Garcia has examined the district at large and said, “Too many resources are going towards dealing with these problems. I think that we can save resources by dealing with them through SSA instead of conventional means.” Now, even if Garcia sees this to be true for the district as a whole, it is still ultimately the principals that have to expend their resources, or at least their time. Why would we ignore the principal who looks at his own school and says, “I would have to expend more resources to enforce this rule than is currently being lost on account of the problems it is intended to fix…”? In certain schools, the problems Garcia is trying to fix practically do not exist, but the resources lost, whether they are monetary, temporal or academic, have the potential for being very great with very little payoff in terms of improvement.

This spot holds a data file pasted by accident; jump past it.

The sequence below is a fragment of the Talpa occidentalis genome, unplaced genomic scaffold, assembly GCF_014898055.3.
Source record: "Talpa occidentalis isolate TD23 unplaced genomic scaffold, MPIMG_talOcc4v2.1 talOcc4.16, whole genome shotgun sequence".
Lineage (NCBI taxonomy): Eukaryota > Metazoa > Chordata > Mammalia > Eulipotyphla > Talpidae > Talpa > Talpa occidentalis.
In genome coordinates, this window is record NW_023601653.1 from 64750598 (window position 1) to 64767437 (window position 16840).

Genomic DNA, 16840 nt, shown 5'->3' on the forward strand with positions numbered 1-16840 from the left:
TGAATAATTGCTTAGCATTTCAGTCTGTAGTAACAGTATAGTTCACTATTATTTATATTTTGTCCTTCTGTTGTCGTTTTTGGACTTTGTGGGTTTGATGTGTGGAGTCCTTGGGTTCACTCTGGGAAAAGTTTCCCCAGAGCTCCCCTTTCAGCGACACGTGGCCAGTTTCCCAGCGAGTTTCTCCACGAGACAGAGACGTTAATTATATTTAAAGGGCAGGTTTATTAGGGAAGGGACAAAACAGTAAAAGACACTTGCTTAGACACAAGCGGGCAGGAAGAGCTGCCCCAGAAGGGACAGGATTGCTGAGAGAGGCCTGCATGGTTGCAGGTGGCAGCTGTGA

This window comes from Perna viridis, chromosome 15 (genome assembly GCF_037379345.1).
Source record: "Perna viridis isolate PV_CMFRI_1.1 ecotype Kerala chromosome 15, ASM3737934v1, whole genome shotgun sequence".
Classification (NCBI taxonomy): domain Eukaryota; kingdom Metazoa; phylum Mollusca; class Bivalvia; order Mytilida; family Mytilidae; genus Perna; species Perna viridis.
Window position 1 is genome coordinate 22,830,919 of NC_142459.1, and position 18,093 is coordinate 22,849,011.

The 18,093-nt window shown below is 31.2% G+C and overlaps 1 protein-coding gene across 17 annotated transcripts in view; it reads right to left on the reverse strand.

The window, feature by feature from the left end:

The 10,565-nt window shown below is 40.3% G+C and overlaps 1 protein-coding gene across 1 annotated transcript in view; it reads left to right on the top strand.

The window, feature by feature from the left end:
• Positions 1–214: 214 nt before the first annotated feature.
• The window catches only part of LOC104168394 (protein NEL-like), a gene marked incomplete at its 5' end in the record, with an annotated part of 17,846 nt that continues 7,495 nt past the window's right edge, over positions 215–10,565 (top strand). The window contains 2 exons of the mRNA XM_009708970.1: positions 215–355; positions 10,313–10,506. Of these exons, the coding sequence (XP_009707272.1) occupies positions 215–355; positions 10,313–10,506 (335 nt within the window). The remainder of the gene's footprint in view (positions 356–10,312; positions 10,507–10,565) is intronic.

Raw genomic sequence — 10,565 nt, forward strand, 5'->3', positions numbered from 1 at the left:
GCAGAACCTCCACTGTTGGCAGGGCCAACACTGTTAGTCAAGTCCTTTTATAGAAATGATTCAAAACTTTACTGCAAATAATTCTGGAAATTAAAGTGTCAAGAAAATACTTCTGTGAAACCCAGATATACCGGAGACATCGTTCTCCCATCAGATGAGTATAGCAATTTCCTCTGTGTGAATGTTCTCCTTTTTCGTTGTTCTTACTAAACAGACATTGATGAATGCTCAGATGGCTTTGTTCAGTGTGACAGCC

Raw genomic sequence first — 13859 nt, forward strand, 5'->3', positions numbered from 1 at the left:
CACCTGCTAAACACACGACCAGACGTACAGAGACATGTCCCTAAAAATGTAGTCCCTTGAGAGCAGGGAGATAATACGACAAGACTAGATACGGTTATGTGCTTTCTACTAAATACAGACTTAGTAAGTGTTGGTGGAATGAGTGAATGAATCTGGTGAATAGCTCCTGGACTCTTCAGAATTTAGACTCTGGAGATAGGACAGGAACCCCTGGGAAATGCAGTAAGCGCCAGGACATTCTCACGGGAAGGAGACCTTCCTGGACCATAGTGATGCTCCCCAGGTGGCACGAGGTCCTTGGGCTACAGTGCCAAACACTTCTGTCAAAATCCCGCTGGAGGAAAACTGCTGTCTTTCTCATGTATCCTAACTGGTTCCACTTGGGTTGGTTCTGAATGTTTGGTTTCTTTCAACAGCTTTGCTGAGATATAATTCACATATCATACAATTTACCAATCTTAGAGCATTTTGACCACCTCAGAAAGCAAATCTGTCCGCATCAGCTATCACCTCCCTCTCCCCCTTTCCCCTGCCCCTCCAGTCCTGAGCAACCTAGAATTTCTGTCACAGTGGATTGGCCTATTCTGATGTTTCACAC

Even though you were only referring to the principals on the SSA study committee, given that all principals are “charged with the safety and education of MNPS children,” I don’t see why it should be the committee’s judgment that has the final say at any school but each of its members’ own. All the principals have the opportunity to examine the research of the committee (it has been posted online) so surely each of them are entitled to their own interpretation of the data. After all, alternative and contradictory readings of the study committee’s research have been found and acknowledged by top area newspapers. But the principals acting as individuals have a piece of information that the study committee fundamentally cannot have: information on specific schools. It would be inefficient, and from an economical point of view, suboptimal, to make decisions about resources without this crucial piece of information (the educational equivalent of price discrimination).